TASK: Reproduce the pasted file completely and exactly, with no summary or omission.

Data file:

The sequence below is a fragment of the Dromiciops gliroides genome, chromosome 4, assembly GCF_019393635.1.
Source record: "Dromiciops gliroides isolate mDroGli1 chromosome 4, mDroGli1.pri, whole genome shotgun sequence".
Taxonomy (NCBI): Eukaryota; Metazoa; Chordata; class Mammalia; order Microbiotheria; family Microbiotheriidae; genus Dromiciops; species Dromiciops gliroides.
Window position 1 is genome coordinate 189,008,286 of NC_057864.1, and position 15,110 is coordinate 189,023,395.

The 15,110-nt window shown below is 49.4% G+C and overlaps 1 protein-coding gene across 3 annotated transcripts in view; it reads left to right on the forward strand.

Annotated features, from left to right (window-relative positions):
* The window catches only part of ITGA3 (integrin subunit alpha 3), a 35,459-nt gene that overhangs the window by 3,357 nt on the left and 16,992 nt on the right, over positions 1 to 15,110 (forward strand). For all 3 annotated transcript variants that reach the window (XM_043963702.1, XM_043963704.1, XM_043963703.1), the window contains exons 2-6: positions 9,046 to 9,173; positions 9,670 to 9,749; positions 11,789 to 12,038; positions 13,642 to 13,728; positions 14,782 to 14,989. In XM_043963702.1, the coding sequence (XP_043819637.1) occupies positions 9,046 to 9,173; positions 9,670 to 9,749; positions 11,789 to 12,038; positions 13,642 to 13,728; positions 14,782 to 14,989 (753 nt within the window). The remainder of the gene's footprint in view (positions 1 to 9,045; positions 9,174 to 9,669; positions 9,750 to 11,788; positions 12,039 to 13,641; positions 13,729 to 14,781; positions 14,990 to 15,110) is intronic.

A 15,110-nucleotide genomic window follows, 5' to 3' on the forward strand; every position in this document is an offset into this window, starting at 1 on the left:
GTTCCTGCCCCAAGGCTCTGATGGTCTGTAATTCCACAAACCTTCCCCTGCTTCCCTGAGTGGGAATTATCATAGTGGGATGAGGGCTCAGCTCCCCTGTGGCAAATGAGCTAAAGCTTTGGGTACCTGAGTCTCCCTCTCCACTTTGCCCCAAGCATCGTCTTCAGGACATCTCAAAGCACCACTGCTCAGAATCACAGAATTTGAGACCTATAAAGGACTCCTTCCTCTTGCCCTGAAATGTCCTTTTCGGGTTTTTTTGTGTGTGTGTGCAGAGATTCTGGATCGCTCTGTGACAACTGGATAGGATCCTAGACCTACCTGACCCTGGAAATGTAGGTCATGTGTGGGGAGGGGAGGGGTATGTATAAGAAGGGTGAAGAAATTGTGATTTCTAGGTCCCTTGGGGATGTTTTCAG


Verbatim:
The sequence below is a fragment of the Dromiciops gliroides genome, chromosome 4, assembly GCF_019393635.1.
Source record: "Dromiciops gliroides isolate mDroGli1 chromosome 4, mDroGli1.pri, whole genome shotgun sequence".
Taxonomy (NCBI): Eukaryota; Metazoa; Chordata; class Mammalia; order Microbiotheria; family Microbiotheriidae; genus Dromiciops; species Dromiciops gliroides.
Window position 1 is genome coordinate 189,008,286 of NC_057864.1, and position 15,110 is coordinate 189,023,395.

The 15,110-nt window shown below is 49.4% G+C and overlaps 1 protein-coding gene across 3 annotated transcripts in view; it reads left to right on the forward strand.

Annotated features, from left to right (window-relative positions):
* The window catches only part of ITGA3 (integrin subunit alpha 3), a 35,459-nt gene that overhangs the window by 3,357 nt on the left and 16,992 nt on the right, over positions 1 to 15,110 (forward strand). For all 3 annotated transcript variants that reach the window (XM_043963702.1, XM_043963704.1, XM_043963703.1), the window contains exons 2-6: positions 9,046 to 9,173; positions 9,670 to 9,749; positions 11,789 to 12,038; positions 13,642 to 13,728; positions 14,782 to 14,989. In XM_043963702.1, the coding sequence (XP_043819637.1) occupies positions 9,046 to 9,173; positions 9,670 to 9,749; positions 11,789 to 12,038; positions 13,642 to 13,728; positions 14,782 to 14,989 (753 nt within the window). The remainder of the gene's footprint in view (positions 1 to 9,045; positions 9,174 to 9,669; positions 9,750 to 11,788; positions 12,039 to 13,641; positions 13,729 to 14,781; positions 14,990 to 15,110) is intronic.

A 15,110-nucleotide genomic window follows, 5' to 3' on the forward strand; every position in this document is an offset into this window, starting at 1 on the left:
GTTCCTGCCCCAAGGCTCTGATGGTCTGTAATTCCACAAACCTTCCCCTGCTTCCCTGAGTGGGAATTATCATAGTGGGATGAGGGCTCAGCTCCCCTGTGGCAAATGAGCTAAAGCTTTGGGTACCTGAGTCTCCCTCTCCACTTTGCCCCAAGCATCGTCTTCAGGACATCTCAAAGCACCACTGCTCAGAATCACAGAATTTGAGACCTATAAAGGACTCCTTCCTCTTGCCCTGAAATGTCCTTTTCGGGTTTTTTTGTGTGTGTGTGCAGAGATTCTGGATCGCTCTGTGACAACTGGATAGGATCCTAGACCTACCTGACCCTGGAAATGTAGGTCATGTGTGGGGAGGGGAGGGGTATGTATAAGAAGGGTGAAGAAATTGTGATTTCTAGGTCCCTTGGGGATGTTTTCAG